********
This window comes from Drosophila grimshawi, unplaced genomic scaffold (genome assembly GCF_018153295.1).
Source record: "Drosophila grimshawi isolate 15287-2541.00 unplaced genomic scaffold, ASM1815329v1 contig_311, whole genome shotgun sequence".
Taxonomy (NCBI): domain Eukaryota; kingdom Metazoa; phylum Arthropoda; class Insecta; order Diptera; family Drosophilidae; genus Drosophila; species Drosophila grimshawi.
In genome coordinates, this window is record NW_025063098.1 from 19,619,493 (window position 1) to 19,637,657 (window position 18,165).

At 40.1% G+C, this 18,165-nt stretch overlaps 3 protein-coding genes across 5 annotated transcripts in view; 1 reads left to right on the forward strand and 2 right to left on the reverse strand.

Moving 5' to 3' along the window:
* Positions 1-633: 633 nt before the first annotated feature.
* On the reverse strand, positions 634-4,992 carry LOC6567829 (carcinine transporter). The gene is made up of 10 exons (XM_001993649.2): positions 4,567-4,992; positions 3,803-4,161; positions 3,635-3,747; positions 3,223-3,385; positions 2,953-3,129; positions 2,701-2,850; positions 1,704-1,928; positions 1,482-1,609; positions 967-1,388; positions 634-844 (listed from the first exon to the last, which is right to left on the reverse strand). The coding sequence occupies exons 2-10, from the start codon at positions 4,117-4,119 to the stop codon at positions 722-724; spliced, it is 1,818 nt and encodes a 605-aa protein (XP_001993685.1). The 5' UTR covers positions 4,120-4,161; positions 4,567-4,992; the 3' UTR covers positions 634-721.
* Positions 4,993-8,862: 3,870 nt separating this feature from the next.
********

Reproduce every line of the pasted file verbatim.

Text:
This window comes from Drosophila grimshawi, unplaced genomic scaffold (genome assembly GCF_018153295.1).
Source record: "Drosophila grimshawi isolate 15287-2541.00 unplaced genomic scaffold, ASM1815329v1 contig_311, whole genome shotgun sequence".
Taxonomy (NCBI): domain Eukaryota; kingdom Metazoa; phylum Arthropoda; class Insecta; order Diptera; family Drosophilidae; genus Drosophila; species Drosophila grimshawi.
In genome coordinates, this window is record NW_025063098.1 from 19,619,493 (window position 1) to 19,637,657 (window position 18,165).

At 40.1% G+C, this 18,165-nt stretch overlaps 3 protein-coding genes across 5 annotated transcripts in view; 1 reads left to right on the forward strand and 2 right to left on the reverse strand.

Moving 5' to 3' along the window:
* Positions 1-633: 633 nt before the first annotated feature.
* On the reverse strand, positions 634-4,992 carry LOC6567829 (carcinine transporter). The gene is made up of 10 exons (XM_001993649.2): positions 4,567-4,992; positions 3,803-4,161; positions 3,635-3,747; positions 3,223-3,385; positions 2,953-3,129; positions 2,701-2,850; positions 1,704-1,928; positions 1,482-1,609; positions 967-1,388; positions 634-844 (listed from the first exon to the last, which is right to left on the reverse strand). The coding sequence occupies exons 2-10, from the start codon at positions 4,117-4,119 to the stop codon at positions 722-724; spliced, it is 1,818 nt and encodes a 605-aa protein (XP_001993685.1). The 5' UTR covers positions 4,120-4,161; positions 4,567-4,992; the 3' UTR covers positions 634-721.
* Positions 4,993-8,862: 3,870 nt separating this feature from the next.